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I sat at my desk meditating, trying to be grateful for my purpose in the world (whatever that was), when my purpose walked up and smacked me across the face. It had been right there the whole time.

I always thought that a person’s purpose came in some great act: through their research or writing, a scientific discovery, a job well done, a passion given life.

But that was only a piece of the truth.

I realized my purpose is in every moment, in everything I do, in every interaction and relationship I have. Eight years ago, my purpose was in working with children and showing them how smart they were, once they knocked their obstacles down. Now it is in every post I write, every act of kindness and love. It’s in designing websites and teaching archery and smiling at strangers.

In living and loving and being who I am, I live my purpose.

Maybe there are other big bright things in my future, and everything I do now prepares me to shine like that. But this moment is filled with as much purpose as those future ones. And that realization has been a game changer.

Have you found your purpose yet? Or are you still searching?

A Wish List

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Each year on my birthday, I make a list of things I want. Not things that you can buy in a store or even make, but experiences, things that must be sensed in some way. This year on my birthday, I went on a hike in the woods. It was entirely too cold for a hike (this was three days before Christmas) and even though it was winter and snowing, I still worried a bit about encountering a bear. (Bears do hibernate in the winter, but as a solo hiker I didn’t stay out too long just to avoid pushing my luck.) But I did get a bit of time while I was there to reflect and work on my list.

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Just a few things that made it on to my list this year:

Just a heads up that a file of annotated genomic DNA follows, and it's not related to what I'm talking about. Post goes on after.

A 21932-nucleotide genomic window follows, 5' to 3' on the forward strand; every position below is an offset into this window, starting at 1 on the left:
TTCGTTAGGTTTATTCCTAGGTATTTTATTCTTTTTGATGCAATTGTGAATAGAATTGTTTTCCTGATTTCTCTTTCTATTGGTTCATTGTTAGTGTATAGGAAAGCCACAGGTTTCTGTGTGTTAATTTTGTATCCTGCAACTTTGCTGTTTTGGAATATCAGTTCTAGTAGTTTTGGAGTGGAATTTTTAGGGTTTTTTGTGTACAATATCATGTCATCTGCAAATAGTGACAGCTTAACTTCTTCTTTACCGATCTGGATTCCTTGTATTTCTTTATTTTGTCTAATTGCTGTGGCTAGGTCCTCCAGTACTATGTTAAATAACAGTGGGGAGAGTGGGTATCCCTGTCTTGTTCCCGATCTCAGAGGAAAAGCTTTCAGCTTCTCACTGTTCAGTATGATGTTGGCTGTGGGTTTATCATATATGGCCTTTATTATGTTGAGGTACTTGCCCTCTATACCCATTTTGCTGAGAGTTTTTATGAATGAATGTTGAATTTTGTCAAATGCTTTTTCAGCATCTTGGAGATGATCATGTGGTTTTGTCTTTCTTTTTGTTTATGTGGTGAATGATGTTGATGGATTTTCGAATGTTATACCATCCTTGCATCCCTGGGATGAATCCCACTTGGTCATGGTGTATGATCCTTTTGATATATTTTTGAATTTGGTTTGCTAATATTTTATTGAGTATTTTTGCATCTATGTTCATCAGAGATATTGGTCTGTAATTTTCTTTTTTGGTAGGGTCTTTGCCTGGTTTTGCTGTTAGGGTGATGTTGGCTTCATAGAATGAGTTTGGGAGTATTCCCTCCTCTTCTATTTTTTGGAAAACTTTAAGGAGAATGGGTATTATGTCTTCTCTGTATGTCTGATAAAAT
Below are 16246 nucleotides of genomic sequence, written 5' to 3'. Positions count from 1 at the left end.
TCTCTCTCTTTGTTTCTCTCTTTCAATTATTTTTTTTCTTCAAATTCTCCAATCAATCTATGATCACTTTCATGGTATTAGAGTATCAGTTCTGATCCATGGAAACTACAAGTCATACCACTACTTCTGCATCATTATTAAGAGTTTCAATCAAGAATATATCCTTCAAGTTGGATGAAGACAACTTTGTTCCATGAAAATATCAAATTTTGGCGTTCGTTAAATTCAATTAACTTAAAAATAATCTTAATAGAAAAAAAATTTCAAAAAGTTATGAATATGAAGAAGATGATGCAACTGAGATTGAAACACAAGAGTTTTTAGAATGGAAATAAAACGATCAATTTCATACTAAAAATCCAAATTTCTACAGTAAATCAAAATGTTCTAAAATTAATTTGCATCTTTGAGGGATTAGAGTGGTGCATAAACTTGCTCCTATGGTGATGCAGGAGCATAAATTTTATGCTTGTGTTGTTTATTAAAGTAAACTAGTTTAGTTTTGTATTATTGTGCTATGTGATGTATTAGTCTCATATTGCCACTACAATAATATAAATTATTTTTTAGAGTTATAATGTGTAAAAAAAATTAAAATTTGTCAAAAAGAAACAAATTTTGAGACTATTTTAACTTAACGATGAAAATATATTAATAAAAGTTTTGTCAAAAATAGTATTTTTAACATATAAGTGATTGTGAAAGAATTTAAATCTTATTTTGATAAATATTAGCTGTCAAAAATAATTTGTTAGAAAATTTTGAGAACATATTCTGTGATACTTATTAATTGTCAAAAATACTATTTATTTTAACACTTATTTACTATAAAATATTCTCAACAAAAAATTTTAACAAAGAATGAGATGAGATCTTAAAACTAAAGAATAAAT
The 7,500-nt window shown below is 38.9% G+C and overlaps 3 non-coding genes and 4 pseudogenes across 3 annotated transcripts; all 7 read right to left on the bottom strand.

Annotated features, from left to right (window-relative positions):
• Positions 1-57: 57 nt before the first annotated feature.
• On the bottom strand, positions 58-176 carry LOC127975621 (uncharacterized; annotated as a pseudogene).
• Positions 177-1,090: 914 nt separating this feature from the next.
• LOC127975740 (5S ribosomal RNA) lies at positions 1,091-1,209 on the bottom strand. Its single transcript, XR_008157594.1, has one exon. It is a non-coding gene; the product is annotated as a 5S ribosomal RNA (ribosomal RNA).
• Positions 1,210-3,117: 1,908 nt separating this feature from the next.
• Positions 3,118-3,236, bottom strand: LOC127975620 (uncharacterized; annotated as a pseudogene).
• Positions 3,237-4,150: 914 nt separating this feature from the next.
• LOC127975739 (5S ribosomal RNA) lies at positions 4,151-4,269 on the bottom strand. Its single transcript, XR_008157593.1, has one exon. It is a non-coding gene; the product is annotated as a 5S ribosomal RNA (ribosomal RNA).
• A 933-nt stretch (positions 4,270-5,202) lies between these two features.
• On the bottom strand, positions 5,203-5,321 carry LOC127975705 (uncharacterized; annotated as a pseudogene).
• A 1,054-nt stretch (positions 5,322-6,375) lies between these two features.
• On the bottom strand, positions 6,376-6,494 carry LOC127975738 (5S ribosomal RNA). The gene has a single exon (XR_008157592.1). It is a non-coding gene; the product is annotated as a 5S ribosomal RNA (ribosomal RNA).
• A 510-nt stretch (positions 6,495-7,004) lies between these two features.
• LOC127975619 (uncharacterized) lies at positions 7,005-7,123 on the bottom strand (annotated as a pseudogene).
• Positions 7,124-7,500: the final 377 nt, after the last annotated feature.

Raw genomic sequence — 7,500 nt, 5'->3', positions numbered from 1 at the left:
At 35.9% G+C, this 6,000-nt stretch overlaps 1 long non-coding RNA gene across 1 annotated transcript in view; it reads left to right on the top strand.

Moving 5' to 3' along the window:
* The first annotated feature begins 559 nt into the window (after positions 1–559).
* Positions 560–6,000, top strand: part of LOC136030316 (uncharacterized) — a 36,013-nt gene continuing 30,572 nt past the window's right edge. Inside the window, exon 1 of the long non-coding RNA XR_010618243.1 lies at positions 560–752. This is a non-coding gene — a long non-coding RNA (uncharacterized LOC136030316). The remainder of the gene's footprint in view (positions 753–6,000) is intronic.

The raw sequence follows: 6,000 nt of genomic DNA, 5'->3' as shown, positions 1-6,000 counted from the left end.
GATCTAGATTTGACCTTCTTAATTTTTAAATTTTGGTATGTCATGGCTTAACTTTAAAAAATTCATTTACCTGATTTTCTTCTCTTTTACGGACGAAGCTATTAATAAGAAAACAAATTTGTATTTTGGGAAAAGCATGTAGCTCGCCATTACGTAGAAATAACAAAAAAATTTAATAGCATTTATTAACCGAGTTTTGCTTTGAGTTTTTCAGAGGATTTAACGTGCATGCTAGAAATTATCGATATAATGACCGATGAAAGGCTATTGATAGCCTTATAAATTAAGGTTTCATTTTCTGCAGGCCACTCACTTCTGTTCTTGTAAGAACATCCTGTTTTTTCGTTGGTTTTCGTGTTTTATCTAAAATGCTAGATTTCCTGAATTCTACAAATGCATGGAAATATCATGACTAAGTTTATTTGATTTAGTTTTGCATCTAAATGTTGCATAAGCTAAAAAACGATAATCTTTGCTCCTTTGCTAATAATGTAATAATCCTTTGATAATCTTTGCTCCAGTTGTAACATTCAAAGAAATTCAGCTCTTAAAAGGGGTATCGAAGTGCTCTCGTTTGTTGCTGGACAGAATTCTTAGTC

tall woods
recognition of beauty
a spotlight
starlight horizon to horizon
a vulnerable conversation
campfires
skinny dipping
mountainous terrain
the smell of the ocean
a homecoming

What would be on your birthday list?

Slowly Breaking

sunlight-morganglines

The absence of sunlight during the winter makes me notice and long for it even more.

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I find myself drawn to it, fascinated by it. The way it lights and spills.

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The way it creeps into dark corners and streams and mixes with smoke.

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sunlight-lovestruck

In winter, I’m always reminded how luxurious a nap in the afternoon sun can be, how colorful sunrises and sunsets are, how much I need to feel it on my skin.

sunlight-NinaMatthews

What does the winter make you long for?

{photographs used under Creative Commons license. Credits in order of appearance: morganglines, G J, Sentrawoods, Rev Stan, Gillie – lovestruck, Nina Matthews Photography}

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Credits

Jane Reaction

(logo and original branding) is a graphic design and art director who works with with small businesses and creative entrepreneurs, creating cohesive and interesting brands and websites.

Carrie Coleman

(photography) is a wedding photographer, whose goal is to capture the visual expression of a couple's love through timeless, organic images. She is based in Charlottesville, Virginia.